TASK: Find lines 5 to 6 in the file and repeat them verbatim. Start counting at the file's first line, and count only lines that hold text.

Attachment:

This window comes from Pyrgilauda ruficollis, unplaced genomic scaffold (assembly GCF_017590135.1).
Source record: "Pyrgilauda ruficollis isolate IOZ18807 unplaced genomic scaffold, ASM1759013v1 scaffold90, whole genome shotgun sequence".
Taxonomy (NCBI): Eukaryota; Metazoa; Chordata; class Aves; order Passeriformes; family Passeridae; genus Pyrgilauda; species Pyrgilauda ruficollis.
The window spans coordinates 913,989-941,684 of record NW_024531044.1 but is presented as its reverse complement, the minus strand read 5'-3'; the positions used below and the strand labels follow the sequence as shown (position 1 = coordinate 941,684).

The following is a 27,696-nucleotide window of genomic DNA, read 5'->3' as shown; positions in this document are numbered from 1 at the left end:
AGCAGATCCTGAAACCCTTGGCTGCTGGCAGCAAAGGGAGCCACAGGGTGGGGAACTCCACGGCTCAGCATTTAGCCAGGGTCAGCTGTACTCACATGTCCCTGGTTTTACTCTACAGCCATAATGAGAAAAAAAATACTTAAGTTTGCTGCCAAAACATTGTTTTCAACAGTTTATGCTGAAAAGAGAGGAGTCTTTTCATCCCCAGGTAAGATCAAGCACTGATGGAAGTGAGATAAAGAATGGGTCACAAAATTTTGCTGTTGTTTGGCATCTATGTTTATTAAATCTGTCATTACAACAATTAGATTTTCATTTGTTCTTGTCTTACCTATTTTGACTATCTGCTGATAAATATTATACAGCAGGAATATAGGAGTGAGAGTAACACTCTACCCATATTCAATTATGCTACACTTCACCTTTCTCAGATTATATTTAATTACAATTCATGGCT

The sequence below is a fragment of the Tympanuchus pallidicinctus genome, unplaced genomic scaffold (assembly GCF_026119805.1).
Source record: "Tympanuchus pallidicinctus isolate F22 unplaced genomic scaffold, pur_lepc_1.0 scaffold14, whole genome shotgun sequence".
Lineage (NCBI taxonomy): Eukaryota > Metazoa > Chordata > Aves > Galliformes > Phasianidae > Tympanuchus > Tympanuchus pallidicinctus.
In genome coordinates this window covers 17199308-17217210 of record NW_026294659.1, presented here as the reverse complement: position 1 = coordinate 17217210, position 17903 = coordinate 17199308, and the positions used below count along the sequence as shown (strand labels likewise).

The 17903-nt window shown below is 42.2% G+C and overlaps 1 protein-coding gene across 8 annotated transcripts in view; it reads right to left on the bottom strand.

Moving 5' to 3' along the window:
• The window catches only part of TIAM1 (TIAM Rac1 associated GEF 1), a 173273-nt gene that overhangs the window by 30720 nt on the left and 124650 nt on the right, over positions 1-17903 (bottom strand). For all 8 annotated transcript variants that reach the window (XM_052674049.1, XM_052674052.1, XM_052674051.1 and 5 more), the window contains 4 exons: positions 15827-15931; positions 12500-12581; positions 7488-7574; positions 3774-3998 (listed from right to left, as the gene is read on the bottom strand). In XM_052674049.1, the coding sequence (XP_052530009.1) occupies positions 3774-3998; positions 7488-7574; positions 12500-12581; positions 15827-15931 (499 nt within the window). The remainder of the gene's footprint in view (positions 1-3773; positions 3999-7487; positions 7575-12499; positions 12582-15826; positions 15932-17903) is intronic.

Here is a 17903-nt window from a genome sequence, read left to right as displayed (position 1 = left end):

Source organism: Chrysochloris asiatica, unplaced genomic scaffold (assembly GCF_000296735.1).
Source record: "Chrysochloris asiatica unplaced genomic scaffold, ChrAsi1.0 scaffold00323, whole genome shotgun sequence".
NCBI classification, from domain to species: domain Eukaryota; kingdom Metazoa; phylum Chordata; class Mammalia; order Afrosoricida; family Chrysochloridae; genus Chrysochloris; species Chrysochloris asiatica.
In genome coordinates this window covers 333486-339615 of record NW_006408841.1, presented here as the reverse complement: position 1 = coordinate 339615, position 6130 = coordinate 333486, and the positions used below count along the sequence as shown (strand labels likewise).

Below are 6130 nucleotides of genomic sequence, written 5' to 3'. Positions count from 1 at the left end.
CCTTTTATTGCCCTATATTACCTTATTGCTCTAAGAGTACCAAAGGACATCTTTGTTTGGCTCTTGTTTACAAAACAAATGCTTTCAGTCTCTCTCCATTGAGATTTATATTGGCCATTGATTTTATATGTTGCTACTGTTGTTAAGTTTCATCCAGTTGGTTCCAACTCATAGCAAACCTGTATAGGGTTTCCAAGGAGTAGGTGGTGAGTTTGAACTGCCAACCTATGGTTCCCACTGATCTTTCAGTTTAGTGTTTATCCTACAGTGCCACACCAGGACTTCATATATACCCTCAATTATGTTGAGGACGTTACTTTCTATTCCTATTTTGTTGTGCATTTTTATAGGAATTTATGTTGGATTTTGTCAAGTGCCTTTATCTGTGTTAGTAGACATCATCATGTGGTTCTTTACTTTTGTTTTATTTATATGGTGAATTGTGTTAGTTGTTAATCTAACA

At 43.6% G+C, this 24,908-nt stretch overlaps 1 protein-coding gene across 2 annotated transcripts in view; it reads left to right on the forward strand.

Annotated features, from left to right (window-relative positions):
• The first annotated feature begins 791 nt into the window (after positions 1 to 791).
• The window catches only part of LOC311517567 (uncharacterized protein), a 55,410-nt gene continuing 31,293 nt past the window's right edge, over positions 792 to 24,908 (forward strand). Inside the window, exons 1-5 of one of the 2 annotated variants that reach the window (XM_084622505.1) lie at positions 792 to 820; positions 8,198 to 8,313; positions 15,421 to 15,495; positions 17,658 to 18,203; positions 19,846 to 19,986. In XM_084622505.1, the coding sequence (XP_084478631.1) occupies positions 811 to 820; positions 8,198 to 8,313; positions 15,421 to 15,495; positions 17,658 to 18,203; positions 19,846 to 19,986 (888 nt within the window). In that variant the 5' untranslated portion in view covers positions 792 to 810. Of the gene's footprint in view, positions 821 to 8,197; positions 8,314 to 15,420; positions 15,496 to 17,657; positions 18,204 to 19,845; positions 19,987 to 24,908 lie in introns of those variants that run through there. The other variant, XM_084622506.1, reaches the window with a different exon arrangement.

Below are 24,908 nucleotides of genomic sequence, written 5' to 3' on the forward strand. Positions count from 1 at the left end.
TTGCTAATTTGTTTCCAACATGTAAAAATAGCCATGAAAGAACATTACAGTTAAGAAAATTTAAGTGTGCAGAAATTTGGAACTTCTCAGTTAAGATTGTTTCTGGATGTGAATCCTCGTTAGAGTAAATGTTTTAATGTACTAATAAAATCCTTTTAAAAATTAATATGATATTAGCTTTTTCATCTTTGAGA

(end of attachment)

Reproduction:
The following is a 27,696-nucleotide window of genomic DNA, read 5'->3' as shown; positions in this document are numbered from 1 at the left end:
AGCAGATCCTGAAACCCTTGGCTGCTGGCAGCAAAGGGAGCCACAGGGTGGGGAACTCCACGGCTCAGCATTTAGCCAGGGTCAGCTGTACTCACATGTCCCTGGTTTTACTCTACAGCCATAATGAGAAAAAAAATACTTAAGTTTGCTGCCAAAACATTGTTTTCAACAGTTTATGCTGAAAAGAGAGGAGTCTTTTCATCCCCAGGTAAGATCAAGCACTGATGGAAGTGAGATAAAGAATGGGTCACAAAATTTTGCTGTTGTTTGGCATCTATGTTTATTAAATCTGTCATTACAACAATTAGATTTTCATTTGTTCTTGTCTTACCTATTTTGACTATCTGCTGATAAATATTATACAGCAGGAATATAGGAGTGAGAGTAACACTCTACCCATATTCAATTATGCTACACTTCACCTTTCTCAGATTATATTTAATTACAATTCATGGCT